Having an investment philosophy isn’t something that individual investors think about much, or at least they don’t realize they think about much. An investment philosophy consists of the core principles that should govern an individual’s or organization’s investment activities. Without these principles, a strategy or portfolio will likely lack the necessary sustainability and organization to endure the ups and downs of market cycles. Investment philosophies usually consist of principles such as diversification, active versus passive, re-balancing, risk management, etc…
My personal investment philosophy is centered on the importance of risk management. Through my professional experiences, I’ve gained a very healthy appreciation and respect for risk from when I was part of a team working with the creditors in the Enron bankruptcy to my time in the trenches on Wall Street during the financial crisis. I have first hand exposure to the dangers of concentrated investments, human bias and emotion as well as the general uncertainty of global economies, governments and markets. Understanding the risks we face and how to properly manage them is paramount to investing success. However, many of us focus on the risks we don’t have a lot of control over (economies, governments, etc…) when in fact the most important risk we all face and need to learn to manage is our own biases and emotions.
Risk management can appear complicated and perhaps alchemical to many who don’t have experience with it, but it really isn’t. We all manage risk every day whether we have auto, renters or homeowners insurance or we hedge in any number of life situations where we want to protect an interest or an outcome. All of these activities are elements of managing risk.
My methods for managing risk aren’t magical or widely unknown. As a matter of fact, you’re probably familiar with all of them. The key is that they’re part of an overall process to which I strictly adhere. Discipline and consistency are absolutely necessary.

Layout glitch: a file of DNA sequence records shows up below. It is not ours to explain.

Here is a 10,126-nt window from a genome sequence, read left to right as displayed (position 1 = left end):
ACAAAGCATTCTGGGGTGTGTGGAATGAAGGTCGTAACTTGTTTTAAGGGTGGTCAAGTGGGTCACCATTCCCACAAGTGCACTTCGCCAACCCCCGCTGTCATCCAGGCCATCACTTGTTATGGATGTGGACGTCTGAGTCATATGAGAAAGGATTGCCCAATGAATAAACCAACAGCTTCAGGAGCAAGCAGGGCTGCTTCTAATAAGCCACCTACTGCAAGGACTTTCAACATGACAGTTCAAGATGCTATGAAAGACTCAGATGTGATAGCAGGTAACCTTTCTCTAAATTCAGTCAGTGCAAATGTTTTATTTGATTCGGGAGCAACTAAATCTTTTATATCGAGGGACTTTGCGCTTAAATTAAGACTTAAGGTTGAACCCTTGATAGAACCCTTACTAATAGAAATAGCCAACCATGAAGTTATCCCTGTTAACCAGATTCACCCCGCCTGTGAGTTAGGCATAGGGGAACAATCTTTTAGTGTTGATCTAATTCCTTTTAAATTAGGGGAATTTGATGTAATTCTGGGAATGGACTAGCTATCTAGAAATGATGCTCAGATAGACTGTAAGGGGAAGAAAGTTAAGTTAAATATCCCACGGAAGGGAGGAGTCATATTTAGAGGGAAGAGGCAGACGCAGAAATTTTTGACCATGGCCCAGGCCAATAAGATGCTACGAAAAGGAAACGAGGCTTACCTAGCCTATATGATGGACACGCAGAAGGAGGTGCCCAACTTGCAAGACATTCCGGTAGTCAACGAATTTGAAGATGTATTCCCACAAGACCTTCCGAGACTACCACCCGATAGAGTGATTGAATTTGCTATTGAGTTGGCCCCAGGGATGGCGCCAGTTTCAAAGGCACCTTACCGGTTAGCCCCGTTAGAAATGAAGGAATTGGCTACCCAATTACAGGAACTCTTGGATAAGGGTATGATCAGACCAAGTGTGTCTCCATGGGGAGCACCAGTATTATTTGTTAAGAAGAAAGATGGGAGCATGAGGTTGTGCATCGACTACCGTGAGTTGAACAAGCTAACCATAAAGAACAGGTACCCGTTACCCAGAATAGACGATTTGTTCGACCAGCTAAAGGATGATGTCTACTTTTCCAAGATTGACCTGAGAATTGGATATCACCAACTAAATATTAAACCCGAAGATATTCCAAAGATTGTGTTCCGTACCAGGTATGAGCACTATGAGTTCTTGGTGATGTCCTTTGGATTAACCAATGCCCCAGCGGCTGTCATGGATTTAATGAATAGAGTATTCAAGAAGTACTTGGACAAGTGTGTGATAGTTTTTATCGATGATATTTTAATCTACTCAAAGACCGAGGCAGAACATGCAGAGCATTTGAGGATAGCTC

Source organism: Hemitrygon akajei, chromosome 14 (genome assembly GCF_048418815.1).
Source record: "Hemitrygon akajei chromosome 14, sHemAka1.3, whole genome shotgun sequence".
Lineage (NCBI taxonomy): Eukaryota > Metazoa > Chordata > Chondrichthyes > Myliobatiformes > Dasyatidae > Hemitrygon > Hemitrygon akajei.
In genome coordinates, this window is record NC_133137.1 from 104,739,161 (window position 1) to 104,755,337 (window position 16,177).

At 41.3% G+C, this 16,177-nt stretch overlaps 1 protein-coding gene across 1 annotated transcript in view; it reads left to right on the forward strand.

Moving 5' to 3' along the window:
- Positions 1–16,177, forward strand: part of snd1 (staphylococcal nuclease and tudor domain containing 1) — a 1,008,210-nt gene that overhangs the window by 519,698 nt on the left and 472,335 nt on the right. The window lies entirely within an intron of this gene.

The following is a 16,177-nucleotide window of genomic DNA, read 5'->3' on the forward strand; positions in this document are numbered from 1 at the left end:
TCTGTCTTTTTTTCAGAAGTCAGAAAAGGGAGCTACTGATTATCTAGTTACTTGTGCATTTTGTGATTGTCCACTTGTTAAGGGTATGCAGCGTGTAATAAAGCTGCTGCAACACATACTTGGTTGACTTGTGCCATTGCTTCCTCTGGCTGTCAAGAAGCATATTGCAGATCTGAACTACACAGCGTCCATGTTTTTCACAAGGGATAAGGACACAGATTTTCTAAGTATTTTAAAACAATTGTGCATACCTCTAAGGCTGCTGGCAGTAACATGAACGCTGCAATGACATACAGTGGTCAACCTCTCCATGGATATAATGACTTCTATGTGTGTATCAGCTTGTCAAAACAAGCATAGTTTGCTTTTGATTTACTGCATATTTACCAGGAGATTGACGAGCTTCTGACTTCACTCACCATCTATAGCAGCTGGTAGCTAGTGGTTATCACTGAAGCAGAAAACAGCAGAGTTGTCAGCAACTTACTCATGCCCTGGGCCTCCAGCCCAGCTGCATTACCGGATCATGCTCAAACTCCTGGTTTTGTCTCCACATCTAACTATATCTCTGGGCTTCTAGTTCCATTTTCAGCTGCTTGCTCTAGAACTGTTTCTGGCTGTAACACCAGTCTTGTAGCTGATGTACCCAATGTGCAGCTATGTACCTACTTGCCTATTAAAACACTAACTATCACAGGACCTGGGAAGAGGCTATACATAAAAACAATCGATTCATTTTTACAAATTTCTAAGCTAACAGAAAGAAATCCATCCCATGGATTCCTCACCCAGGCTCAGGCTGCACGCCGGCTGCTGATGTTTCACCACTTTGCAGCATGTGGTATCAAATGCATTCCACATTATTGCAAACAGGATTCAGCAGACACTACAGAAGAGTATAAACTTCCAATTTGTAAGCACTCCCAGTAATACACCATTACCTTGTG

In order to combat the most prevalent risks, having a long-term perspective, strictly following rules-based investment strategies and diversifying well will get you to where you want and most likely need to be. There’s nothing sexy or mysterious about any of these principles. Discussing them won’t lead to you being the most popular person at a social function. However, they will protect you from your biggest risk, your personal biases and emotions, and will help you weather the inevitable ups and downs of business and market cycles by keeping you invested, compounding returns and making meaningful progress towards your objectives.
The final principle of my investment philosophy is low fees. Again, nothing new or innovative. Just a time-tested and proven principle. The lower your fees the more of your money keeps working for you by growing and compounding over time. Make sure you’re fully aware of what you’re paying for your adviser and any investment products you may be using.
Having a sound investment philosophy is obviously important. Actually following and sticking with the philosophy is even more important.
Do you know what your investment philosophy is?